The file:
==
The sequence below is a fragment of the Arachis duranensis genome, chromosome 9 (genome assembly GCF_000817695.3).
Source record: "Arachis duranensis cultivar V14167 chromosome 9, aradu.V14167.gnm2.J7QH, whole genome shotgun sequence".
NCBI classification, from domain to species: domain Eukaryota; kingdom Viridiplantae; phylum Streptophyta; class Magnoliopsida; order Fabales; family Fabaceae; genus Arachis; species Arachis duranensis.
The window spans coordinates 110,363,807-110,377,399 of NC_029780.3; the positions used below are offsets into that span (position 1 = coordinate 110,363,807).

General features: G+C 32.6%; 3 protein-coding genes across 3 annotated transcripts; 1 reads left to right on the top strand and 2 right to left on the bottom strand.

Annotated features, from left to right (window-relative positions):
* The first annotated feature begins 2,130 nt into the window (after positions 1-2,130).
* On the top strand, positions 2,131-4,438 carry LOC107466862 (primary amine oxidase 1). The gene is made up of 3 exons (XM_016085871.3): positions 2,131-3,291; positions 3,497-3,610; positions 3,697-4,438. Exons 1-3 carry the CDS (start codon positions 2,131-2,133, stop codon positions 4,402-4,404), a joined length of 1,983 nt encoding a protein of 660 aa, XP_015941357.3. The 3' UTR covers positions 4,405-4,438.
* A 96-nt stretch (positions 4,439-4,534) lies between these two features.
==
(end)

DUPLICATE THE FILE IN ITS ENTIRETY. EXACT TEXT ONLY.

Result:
The sequence below is a fragment of the Arachis duranensis genome, chromosome 9 (genome assembly GCF_000817695.3).
Source record: "Arachis duranensis cultivar V14167 chromosome 9, aradu.V14167.gnm2.J7QH, whole genome shotgun sequence".
NCBI classification, from domain to species: domain Eukaryota; kingdom Viridiplantae; phylum Streptophyta; class Magnoliopsida; order Fabales; family Fabaceae; genus Arachis; species Arachis duranensis.
The window spans coordinates 110,363,807-110,377,399 of NC_029780.3; the positions used below are offsets into that span (position 1 = coordinate 110,363,807).

General features: G+C 32.6%; 3 protein-coding genes across 3 annotated transcripts; 1 reads left to right on the top strand and 2 right to left on the bottom strand.

Annotated features, from left to right (window-relative positions):
* The first annotated feature begins 2,130 nt into the window (after positions 1-2,130).
* On the top strand, positions 2,131-4,438 carry LOC107466862 (primary amine oxidase 1). The gene is made up of 3 exons (XM_016085871.3): positions 2,131-3,291; positions 3,497-3,610; positions 3,697-4,438. Exons 1-3 carry the CDS (start codon positions 2,131-2,133, stop codon positions 4,402-4,404), a joined length of 1,983 nt encoding a protein of 660 aa, XP_015941357.3. The 3' UTR covers positions 4,405-4,438.
* A 96-nt stretch (positions 4,439-4,534) lies between these two features.